Result: our governments have no reserves to tackle a new crisis. We are not ready for the future. That is why the Flanders Make chairman is putting forward a complementary plan: Ambition 2030, a plan with two spearheads. One: governments must finally work on reforms in, among other things, the labor market, social security and licensing policy – ‘which have been planned for some time and will have to come anyway under pressure from Europe or the financial markets’. And two: a reindustrialization of our economy.
The potential productivity gains are 40 percent higher in the manufacturing industry than in the services sector. Then you know what to focus on: reindustrialization.
Chairman Flanders Make
‘Increasing the actual retirement age, lower labor costs, a better quality education system, a smoother licensing policy, a more efficient tax system and better valorization of innovation budgets would, according to calculations by the OECD, the think tank of the rich countries, increase our GDP in ten years’ time. increase by 7 percent or 40 billion euros per year.’
Plant new manufacturing companies in that favorable breeding ground and you will gain an additional 20 to 25 billion euros in GDP every year, says Vandeurzen. ‘Since the 2000s, we have been missing out on 50 to 75 billion euros in GDP every year because our productivity engine is no longer running sufficiently, Vandeurzen explains, with the figures from the European Commission in hand. ‘And the potential productivity gains are 40 percent higher in the manufacturing industry than in the service sector. Then you know what to focus on: reindustrialization. If we can increase the importance of the manufacturing industry again to 20 percent of GDP, as it was until 2003, this, in combination with the necessary reforms, would generate 50 billion euros more income every year.’
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Vandeurzen sees this reindustrialization as an important ‘catalyst assignment’ for Flanders Make. ‘We want to help our manufacturing companies with their digitalization, robotization, AI and automation, the sustainability transition and talent development. They could already go to our branches in Lommel and Leuven for the development of innovative cars and machines (products). The development of the factories of tomorrow (production processes and industry 4.0) will be the specialization of the new site in Kortrijk. We will also set up a Talent Academy there, where operators and product developers can receive advanced training.’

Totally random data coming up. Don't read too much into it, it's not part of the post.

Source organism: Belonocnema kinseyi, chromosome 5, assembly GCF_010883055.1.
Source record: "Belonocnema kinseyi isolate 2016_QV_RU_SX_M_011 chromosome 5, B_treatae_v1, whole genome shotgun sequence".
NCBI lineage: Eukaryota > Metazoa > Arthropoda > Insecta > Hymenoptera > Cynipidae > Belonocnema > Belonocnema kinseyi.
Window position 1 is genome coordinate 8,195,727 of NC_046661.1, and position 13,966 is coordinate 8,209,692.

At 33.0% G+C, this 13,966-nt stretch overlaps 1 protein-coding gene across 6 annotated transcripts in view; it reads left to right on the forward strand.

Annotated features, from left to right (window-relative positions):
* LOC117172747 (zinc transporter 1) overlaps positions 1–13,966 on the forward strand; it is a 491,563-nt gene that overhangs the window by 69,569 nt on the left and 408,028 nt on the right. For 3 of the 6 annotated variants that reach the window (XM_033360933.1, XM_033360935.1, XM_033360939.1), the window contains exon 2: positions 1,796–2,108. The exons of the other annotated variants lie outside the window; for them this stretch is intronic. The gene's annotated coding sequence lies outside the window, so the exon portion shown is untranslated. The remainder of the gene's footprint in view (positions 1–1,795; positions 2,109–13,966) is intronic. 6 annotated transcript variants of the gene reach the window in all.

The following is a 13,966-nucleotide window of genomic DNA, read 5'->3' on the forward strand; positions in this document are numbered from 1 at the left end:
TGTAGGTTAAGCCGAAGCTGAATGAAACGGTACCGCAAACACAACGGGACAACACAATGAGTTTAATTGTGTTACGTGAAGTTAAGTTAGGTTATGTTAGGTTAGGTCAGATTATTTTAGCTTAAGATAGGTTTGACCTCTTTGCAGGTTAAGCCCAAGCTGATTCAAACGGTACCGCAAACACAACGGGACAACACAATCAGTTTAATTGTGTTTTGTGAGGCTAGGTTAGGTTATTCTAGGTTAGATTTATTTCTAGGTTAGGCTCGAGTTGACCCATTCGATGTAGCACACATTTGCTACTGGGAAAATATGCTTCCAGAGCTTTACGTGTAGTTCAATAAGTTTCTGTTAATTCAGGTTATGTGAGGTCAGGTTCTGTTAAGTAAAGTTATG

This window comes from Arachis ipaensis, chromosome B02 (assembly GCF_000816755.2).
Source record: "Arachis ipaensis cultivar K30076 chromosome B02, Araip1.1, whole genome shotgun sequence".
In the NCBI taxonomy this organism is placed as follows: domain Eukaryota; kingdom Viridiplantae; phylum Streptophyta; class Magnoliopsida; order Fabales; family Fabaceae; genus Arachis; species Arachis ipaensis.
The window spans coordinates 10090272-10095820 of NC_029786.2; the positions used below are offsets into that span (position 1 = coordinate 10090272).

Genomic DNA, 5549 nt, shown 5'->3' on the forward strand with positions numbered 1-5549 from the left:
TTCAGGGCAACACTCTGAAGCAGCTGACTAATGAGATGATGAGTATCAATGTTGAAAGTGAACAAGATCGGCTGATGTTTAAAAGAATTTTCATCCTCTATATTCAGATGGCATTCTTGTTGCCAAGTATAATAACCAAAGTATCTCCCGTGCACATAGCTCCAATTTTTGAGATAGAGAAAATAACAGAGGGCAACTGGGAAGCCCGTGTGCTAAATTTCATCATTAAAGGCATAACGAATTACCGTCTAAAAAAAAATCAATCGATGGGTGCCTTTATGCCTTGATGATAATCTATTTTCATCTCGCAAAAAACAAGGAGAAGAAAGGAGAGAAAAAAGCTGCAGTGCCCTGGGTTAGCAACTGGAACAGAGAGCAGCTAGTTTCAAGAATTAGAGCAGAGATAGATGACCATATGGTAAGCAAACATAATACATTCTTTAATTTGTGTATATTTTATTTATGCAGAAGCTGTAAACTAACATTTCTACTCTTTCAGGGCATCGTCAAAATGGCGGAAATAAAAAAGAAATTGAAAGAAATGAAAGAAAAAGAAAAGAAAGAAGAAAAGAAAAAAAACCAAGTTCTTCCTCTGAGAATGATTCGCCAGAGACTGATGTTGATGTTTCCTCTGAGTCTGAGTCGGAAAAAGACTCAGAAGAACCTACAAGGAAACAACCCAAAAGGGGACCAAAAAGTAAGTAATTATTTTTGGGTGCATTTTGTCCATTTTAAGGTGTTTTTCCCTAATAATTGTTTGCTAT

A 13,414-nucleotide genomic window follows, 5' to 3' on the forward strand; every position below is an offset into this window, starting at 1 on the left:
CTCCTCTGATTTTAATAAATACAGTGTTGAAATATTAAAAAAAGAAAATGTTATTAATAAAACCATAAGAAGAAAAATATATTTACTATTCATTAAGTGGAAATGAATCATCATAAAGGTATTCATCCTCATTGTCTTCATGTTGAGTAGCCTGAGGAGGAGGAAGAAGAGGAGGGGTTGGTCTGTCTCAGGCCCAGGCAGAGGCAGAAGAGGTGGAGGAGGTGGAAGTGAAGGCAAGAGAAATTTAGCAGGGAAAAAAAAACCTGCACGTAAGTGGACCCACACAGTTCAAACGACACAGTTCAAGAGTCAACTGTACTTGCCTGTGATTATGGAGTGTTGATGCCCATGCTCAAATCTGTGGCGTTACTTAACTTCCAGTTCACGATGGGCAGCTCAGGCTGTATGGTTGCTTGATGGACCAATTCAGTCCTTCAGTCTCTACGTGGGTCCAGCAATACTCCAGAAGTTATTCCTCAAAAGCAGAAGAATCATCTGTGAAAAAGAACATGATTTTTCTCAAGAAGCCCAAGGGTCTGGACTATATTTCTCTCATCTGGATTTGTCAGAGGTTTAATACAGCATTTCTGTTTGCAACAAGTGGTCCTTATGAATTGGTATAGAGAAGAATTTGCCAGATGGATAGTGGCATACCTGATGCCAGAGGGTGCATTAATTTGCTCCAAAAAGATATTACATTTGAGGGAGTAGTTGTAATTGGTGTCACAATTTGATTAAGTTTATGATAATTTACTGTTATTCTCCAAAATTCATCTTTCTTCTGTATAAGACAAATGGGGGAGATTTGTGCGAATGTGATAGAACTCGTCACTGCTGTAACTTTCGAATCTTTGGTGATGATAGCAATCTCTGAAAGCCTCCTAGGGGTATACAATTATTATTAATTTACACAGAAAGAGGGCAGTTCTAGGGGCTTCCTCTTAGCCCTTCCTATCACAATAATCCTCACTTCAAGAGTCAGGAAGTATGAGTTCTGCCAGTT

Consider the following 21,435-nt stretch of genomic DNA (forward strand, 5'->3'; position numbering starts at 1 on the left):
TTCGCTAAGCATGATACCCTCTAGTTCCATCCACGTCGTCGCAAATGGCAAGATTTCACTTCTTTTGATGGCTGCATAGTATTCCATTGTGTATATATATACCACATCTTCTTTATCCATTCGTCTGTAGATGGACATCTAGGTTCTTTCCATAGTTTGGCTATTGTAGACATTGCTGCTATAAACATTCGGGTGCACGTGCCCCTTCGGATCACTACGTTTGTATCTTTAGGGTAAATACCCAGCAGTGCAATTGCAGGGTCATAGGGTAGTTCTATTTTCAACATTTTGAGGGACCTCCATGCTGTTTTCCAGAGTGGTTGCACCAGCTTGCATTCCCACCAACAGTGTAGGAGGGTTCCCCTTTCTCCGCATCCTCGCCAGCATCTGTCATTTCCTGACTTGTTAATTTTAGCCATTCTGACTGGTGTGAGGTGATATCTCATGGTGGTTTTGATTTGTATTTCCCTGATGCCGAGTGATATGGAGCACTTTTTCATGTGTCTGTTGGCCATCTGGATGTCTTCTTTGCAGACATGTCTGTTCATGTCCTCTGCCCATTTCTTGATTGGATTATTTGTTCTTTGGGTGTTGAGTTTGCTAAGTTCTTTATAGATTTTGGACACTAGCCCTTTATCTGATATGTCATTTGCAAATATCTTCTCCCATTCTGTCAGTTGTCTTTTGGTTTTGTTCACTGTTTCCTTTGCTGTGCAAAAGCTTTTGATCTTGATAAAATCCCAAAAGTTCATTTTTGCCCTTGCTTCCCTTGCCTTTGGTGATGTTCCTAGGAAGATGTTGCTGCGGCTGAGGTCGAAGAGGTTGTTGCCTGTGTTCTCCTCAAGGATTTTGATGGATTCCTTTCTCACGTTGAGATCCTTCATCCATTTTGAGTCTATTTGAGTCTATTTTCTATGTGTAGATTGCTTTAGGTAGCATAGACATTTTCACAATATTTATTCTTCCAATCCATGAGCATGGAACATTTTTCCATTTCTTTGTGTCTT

‘The combination of reforms and industrial investments can boost our GDP by 8 to 10 percent through productivity gains. In this way we maintain our prosperity, but also our well-being, our social system, our health care and our education. That positive message seems to me to be worth more than the complaining and complaining that you so often hear.’
Strategic research center for the manufacturing industry, such as VIB for biotechnology, VITO for, among others, the energy sector and Imec for chip and ICT technology.
Between 2014 and 2022, the number of researchers tripled to 850 and the number of innovation processes increased fivefold to 1,200.
200 member companies (including Picanol, Van de Wiele, Case New Holland, Atlas Copco, Crops and Sabca) that together generate 45 billion in turnover and employ 100,000 people.
In 2023, Flanders Make received 52 million euros from the Flemish government. The plan is to increase this to 70 million euros per year by 2027. For every euro of subsidy, companies put an extra 2.5 euros into the pot.
Estimated impact over ten years: 13 billion euros in additional turnover and additional direct employment of 7,600 people (plus 22,500 derived jobs).